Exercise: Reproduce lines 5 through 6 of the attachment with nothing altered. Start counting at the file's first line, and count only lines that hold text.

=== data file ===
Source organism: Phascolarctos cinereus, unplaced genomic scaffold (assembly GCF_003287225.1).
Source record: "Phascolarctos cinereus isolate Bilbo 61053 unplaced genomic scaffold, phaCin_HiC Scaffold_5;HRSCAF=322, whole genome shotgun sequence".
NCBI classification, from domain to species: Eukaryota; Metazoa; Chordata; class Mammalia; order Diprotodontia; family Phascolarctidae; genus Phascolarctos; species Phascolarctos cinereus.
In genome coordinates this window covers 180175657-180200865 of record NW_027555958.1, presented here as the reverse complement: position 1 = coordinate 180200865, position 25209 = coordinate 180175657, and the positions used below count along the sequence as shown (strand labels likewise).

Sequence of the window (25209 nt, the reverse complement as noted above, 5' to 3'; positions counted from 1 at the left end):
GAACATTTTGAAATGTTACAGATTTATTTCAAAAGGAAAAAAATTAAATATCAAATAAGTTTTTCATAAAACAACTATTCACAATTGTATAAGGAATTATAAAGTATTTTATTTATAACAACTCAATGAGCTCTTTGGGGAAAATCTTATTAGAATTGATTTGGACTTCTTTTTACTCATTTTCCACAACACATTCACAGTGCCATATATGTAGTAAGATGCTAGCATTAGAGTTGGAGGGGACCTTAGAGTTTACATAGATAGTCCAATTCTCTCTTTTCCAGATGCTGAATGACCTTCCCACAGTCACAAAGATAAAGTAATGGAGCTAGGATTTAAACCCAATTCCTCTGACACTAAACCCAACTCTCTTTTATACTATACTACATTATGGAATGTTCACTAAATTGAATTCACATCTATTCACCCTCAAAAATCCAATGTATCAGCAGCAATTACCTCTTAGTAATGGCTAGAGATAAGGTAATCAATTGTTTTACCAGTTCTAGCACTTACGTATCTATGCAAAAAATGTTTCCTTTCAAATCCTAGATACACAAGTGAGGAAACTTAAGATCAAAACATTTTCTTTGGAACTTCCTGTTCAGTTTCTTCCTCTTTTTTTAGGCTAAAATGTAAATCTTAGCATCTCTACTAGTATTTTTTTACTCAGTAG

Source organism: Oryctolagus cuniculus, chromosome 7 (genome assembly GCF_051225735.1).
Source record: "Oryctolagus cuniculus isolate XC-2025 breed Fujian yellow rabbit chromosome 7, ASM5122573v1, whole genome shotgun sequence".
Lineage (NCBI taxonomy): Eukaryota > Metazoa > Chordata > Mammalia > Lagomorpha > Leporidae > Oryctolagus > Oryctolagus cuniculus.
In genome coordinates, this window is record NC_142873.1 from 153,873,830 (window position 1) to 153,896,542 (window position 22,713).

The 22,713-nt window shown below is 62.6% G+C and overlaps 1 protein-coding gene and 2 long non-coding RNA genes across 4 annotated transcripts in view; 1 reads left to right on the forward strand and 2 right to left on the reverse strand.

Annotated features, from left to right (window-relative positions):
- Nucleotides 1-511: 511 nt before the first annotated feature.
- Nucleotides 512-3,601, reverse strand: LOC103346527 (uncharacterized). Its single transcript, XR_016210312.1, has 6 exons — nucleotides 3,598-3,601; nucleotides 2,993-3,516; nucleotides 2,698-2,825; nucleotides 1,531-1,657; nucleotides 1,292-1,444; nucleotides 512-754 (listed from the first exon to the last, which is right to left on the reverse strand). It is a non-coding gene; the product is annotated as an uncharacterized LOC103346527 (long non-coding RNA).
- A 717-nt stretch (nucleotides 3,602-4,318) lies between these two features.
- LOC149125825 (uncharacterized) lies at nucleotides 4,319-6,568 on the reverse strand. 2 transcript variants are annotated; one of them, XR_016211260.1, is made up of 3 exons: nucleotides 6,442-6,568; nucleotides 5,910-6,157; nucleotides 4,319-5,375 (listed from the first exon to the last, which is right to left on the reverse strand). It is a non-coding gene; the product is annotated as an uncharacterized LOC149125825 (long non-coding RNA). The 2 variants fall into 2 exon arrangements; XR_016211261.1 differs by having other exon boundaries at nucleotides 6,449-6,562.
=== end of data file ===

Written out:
Sequence of the window (25209 nt, the reverse complement as noted above, 5' to 3'; positions counted from 1 at the left end):
GAACATTTTGAAATGTTACAGATTTATTTCAAAAGGAAAAAAATTAAATATCAAATAAGTTTTTCATAAAACAACTATTCACAATTGTATAAGGAATTATAAAGTATTTTATTTATAACAACTCAATGAGCTCTTTGGGGAAAATCTTATTAGAATTGATTTGGACTTCTTTTTACTCATTTTCCACAACACATTCACAGTGCCATATATGTAGTAAGATGCTAGCATTAGAGTTGGAGGGGACCTTAGAGTTTACATAGATAGTCCAATTCTCTCTTTTCCAGATGCTGAATGACCTTCCCACAGTCACAAAGATAAAGTAATGGAGCTAGGATTTAAACCCAATTCCTCTGACACTAAACCCAACTCTCTTTTATACTATACTACATTATGGAATGTTCACTAAATTGAATTCACATCTATTCACCCTCAAAAATCCAATGTATCAGCAGCAATTACCTCTTAGTAATGGCTAGAGATAAGGTAATCAATTGTTTTACCAGTTCTAGCACTTACGTATCTATGCAAAAAATGTTTCCTTTCAAATCCTAGATACACAAGTGAGGAAACTTAAGATCAAAACATTTTCTTTGGAACTTCCTGTTCAGTTTCTTCCTCTTTTTTTAGGCTAAAATGTAAATCTTAGCATCTCTACTAGTATTTTTTTACTCAGTAG